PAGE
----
Then the Keebler elves show up and everything goes to hell. (Well, did you REALLY expect me to give away the ending?)

    Not EVERY scene should have some form of this arc trifecta in it, but anything climactic should.

  14. @Shelli: Yeah, it caught me too!

    @Christopher: Sounds like a fun scene!

  15. Keebler elves make everything fun. They bring cookies.

    Katie, I have a question for you. How do you set your blogs so they don’t post yet? When I used livejournal I just marked them private, and then on the day they were to be released I marked them public. I can’t see a way to do that but I’d like to operate a few days in advance rather than keep everything on my computer and cut/paste.

    Sorry to ask this here, this isn’t really the forum for it, but you gots the info…

  16. I’m not familiar with how LiveJournal works, but Blogger allows me to save my post as a draft, then change the post date. When I hit publish, it queues it be posted later.

  17. Katie, you’re beautiful. You’re talented. You’re smart, and you’re wonderful!

    Tell me you know how to cook a decent Pop Tart and I’ll love you forever!

    That was EXACTLY the information I was looking for to set up automatic posting. Blogger is even easier than Livejournal, I just couldn’t find the link.

    Thanks heaps!

  18. Eh, I’m still working on the Pop Tart problem myself. Glad to have helped you solve your dilemma!

  19. It’s frustrating for me, though, Katie. So far, you’ve helped me with my writing, helped me with my blog… I mean, is there anything heavy I can pick up for you to at least START to return the favors? You need your car washed? Lawn mowed? Cat mowed? Lawn washed?

  20. Mowing my cat would be a good trick. :p

  21. What an amazing video! Didn’t stop to think what it could teach about story arc though. Good post! I didn’t catch the wink the first time, had to go back and find it – so cute 🙂

  22. Katie,you added the icing to my day!
    I have an award for you on my blog. You deserve it for this post alone.

  23. @Jenn: Yes, indeed, having a cute hero is never a bad thing. 😉

    @Glynis: Thank you! Now you’ve iced my day as well!

  24. I love the way you used this commercial to show us what a story arc is! A great example.

    Plus, my dog, it turns out, LOVES The Doors and sang along with Jim Morrison throughout the middle.

    Thanks for your post!

  25. That’s hilarious! Your dog has good taste.

  26. Such a great post! Gotta love a mouse that perseveres ;o) Great insight about the story arc too, thank you!

  27. A lovable hero always helps!

  28. Fantastic! I loved it! I didn’t see him blink when I watched it, so I had to go watch it again (he’s sooo cute). Great post!

  29. I don’t think I caught it the first time either… but I’ve only watched in a million times now. 😉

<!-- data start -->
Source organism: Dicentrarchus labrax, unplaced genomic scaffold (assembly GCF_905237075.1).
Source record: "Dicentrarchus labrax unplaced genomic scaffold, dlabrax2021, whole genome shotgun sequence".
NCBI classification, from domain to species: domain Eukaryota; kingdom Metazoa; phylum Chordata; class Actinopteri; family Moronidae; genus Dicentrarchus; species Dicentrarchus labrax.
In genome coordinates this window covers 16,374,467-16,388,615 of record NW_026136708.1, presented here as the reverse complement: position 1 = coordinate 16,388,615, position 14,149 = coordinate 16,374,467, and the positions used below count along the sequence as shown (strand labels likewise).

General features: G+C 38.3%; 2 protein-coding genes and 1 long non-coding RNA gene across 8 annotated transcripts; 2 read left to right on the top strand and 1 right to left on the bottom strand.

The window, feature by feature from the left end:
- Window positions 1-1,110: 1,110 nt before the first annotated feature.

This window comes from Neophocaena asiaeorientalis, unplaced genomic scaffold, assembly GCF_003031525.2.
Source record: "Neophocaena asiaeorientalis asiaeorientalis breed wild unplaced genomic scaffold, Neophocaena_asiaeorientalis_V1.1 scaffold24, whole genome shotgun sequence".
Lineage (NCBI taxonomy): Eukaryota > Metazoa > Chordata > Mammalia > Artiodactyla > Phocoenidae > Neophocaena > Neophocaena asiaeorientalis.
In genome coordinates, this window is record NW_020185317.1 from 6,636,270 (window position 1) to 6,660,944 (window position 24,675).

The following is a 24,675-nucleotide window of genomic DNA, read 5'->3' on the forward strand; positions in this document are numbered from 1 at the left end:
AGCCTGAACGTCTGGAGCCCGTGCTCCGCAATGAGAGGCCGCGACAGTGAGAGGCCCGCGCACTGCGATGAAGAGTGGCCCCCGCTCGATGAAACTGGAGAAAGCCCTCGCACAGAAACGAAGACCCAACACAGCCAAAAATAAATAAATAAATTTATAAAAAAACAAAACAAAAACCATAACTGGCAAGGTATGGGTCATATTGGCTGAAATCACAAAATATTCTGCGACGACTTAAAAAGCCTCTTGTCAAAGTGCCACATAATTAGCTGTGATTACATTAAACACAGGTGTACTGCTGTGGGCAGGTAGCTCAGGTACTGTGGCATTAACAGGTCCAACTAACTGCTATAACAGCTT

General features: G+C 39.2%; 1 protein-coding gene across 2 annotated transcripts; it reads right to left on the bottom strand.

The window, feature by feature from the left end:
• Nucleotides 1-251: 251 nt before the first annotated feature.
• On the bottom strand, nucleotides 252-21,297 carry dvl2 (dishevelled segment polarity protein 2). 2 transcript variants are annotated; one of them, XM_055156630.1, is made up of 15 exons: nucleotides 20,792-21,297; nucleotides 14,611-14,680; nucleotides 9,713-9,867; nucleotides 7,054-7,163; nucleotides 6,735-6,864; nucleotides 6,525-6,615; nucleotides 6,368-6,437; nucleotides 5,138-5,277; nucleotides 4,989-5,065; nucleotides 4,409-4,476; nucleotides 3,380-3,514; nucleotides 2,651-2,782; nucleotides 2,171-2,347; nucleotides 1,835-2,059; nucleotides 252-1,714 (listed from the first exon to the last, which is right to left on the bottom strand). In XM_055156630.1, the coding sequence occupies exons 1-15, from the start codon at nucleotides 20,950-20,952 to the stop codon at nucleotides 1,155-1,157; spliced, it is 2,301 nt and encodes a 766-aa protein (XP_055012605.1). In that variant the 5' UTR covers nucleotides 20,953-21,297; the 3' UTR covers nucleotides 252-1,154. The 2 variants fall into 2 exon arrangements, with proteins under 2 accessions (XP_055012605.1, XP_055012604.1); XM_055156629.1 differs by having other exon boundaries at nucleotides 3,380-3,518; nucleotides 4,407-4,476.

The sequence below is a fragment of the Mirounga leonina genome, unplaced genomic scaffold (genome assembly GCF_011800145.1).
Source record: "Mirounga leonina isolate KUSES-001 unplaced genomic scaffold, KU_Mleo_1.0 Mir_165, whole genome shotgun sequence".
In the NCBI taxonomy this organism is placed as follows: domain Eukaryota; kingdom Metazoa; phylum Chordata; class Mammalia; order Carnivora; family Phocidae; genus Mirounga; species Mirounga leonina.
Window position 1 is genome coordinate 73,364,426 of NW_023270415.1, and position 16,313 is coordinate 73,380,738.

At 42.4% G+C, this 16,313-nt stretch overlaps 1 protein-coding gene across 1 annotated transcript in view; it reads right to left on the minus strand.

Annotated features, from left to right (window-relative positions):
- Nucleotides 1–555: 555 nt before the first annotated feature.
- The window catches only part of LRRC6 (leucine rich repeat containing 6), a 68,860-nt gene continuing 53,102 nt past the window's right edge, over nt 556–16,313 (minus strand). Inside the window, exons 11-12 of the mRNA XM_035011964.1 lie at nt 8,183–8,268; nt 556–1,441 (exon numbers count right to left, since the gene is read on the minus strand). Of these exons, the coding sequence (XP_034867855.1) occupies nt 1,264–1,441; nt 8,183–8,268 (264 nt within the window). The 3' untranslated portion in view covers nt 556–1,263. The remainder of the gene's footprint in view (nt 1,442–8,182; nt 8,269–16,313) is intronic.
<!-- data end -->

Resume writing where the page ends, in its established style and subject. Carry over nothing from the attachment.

30. Oh my gosh! My debut novel is about an underground colony of super intelligent rats! I saw the still shot of the mouse and felt horrible, but you said cute, so I watched it! Too funny! I love it, but it was so sad to the mouse stuck in the trap!

    As for writing, I try and hit my readers with a bang quickly. It doesn’t have to be shocking, it can be a subtle bang, but I feel your best bet is to grab readers attention ASAP! Once I have that “moment”, the rest of the story works itself out!

    Great post!

    xoxo — Hilary

  31. If you can snag readers right off the bat you’re way ahead of the game. That’s one of the toughest parts in all of writing.

  32. Oh my word! How did I miss this?

    You know my tension mounted cuz I just knew that sweet little mouse was going to get snapped. And I was kinda mad at you when he (she?) was gasping for breath. And then excited when he began doing pushups.

    Awesome! I’m gonna use this and teach the concept to Gracee this summer.

  33. Isn’t it a great video? I’ve watched it a dozen times, and I still can’t get enough of it. I sent it to someone, who thought I was being completely morbid… until the triumphant ending!

  34. OMG!!!! I am in love with that mouse! That was AMAZING!

    And I looooove your analisis! It will lead me to put a question 🙂

    In my WIP do you think I´m doing wrong by starting right off with the inciting event when it is at the same time the key event? A princess will run away from home and it starts with the very reason that will lead her to it!

    Hugs,

    M.

  35. No, and as a matter of fact, I’m glad you brought that up. As I mentioned in a recent post in the Structure series, I’ve changed my stance on the placement of inciting events. Your inciting event can take place anywhere within the first quarter of the book (or even before the book begins, in some instances). The key event can also take place anywhere within the first quarter (but not before the inciting event). Sometimes the inciting and key events are the same thing, so your opening is just fine. I’ll edit this post to reflect this.

  36. Thanks so much for the reply! I´m relieved I´m not doing wrong and I´m honored I was helpful ^^

    My main worry is that then I won´t start with a typical moment or neither would I show her happy world as it is mentioned here (though is to assume she had a perfectly happy life before).

    I am following that series (about structure) and I have to say it IS fabulous!

  37. As you’ve probably already figured out from the Structure series (so glad you’re enjoying it!), the important thing to keep in mind is making certain you have a major turning point planned for the first major plot at the 25% mark.

  38. I really am! 😀 IT is ab fab!

    *sighs* I´m really struggling there but I hope I will get a 25% major plot point eventually. I know I will have to go back over the story once it is done anyway…!

  39. Edits are inevitable – even with the most thorough planning!

  40. Oh, yes! We do need the whole to see what is really necessary and what is not.

  41. First, since I had lost my headphones, I just started reading the text. But after that, I turned all my house upside down searching for it. Now, in the end, I am doomed to just watching it with the best sound my lappy can give me 🙁
    Which is no more than tiny shrrr,shrrrr with my noisy fan open. I guess I will have to turn it off too

  42. Tom Youngjohn says

    Well I’m glad he got the cheese.

  43. Really enjoyed the shortcut structure, but make an exception with point #3 a mouse doesn’t want cheese, it wants to eat… and, counting on that survival instinct the trap is set with food that is meant to entice the mouse to eat…

    Ps 124 “the snare is broken, and we have escaped…

  44. My self-published novel is medieval fantasy. It’s not great, but it’s my first; and I’ll grow I’m sure. I’m working on another medieval fantasy which is also stream-of-consciousness. I think that might be my problem. I’m finally working on a novel that’s not med. fantasy, but I couldn’t resist setting it a couple hundred years from now. I’m still in the rough draft stage, writing the movie that plays in my head. It’s like prophecy except it makes sense – mostly. I’m gathering some advice on where to go from here, and I’m sure this will help. Thanks.